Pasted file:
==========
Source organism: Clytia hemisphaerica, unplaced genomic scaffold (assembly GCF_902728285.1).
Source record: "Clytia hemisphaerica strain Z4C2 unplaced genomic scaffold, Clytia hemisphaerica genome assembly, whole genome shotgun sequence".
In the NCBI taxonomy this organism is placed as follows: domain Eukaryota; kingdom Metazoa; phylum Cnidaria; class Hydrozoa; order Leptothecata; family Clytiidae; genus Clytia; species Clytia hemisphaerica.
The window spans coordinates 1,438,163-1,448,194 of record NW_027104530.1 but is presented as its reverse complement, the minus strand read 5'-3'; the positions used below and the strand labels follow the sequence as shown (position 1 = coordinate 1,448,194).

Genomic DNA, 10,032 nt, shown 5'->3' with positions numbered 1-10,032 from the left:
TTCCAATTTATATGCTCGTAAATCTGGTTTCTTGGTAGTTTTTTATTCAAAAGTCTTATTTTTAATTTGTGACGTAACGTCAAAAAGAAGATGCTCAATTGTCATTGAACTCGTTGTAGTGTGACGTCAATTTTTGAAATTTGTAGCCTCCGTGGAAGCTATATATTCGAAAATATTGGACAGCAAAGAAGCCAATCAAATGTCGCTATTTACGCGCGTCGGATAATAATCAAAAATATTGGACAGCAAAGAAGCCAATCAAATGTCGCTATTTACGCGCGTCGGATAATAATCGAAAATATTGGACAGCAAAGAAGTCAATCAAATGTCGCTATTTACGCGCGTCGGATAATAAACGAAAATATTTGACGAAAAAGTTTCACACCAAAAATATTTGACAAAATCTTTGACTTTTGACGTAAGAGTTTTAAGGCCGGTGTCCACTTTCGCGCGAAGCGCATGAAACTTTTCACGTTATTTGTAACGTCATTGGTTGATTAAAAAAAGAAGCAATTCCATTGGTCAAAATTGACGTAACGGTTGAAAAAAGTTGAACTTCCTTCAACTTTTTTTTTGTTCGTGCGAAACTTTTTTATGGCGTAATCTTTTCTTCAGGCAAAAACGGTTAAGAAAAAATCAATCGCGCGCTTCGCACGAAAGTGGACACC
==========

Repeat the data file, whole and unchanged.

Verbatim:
Source organism: Clytia hemisphaerica, unplaced genomic scaffold (assembly GCF_902728285.1).
Source record: "Clytia hemisphaerica strain Z4C2 unplaced genomic scaffold, Clytia hemisphaerica genome assembly, whole genome shotgun sequence".
In the NCBI taxonomy this organism is placed as follows: domain Eukaryota; kingdom Metazoa; phylum Cnidaria; class Hydrozoa; order Leptothecata; family Clytiidae; genus Clytia; species Clytia hemisphaerica.
The window spans coordinates 1,438,163-1,448,194 of record NW_027104530.1 but is presented as its reverse complement, the minus strand read 5'-3'; the positions used below and the strand labels follow the sequence as shown (position 1 = coordinate 1,448,194).

Genomic DNA, 10,032 nt, shown 5'->3' with positions numbered 1-10,032 from the left:
TTCCAATTTATATGCTCGTAAATCTGGTTTCTTGGTAGTTTTTTATTCAAAAGTCTTATTTTTAATTTGTGACGTAACGTCAAAAAGAAGATGCTCAATTGTCATTGAACTCGTTGTAGTGTGACGTCAATTTTTGAAATTTGTAGCCTCCGTGGAAGCTATATATTCGAAAATATTGGACAGCAAAGAAGCCAATCAAATGTCGCTATTTACGCGCGTCGGATAATAATCAAAAATATTGGACAGCAAAGAAGCCAATCAAATGTCGCTATTTACGCGCGTCGGATAATAATCGAAAATATTGGACAGCAAAGAAGTCAATCAAATGTCGCTATTTACGCGCGTCGGATAATAAACGAAAATATTTGACGAAAAAGTTTCACACCAAAAATATTTGACAAAATCTTTGACTTTTGACGTAAGAGTTTTAAGGCCGGTGTCCACTTTCGCGCGAAGCGCATGAAACTTTTCACGTTATTTGTAACGTCATTGGTTGATTAAAAAAAGAAGCAATTCCATTGGTCAAAATTGACGTAACGGTTGAAAAAAGTTGAACTTCCTTCAACTTTTTTTTTGTTCGTGCGAAACTTTTTTATGGCGTAATCTTTTCTTCAGGCAAAAACGGTTAAGAAAAAATCAATCGCGCGCTTCGCACGAAAGTGGACACC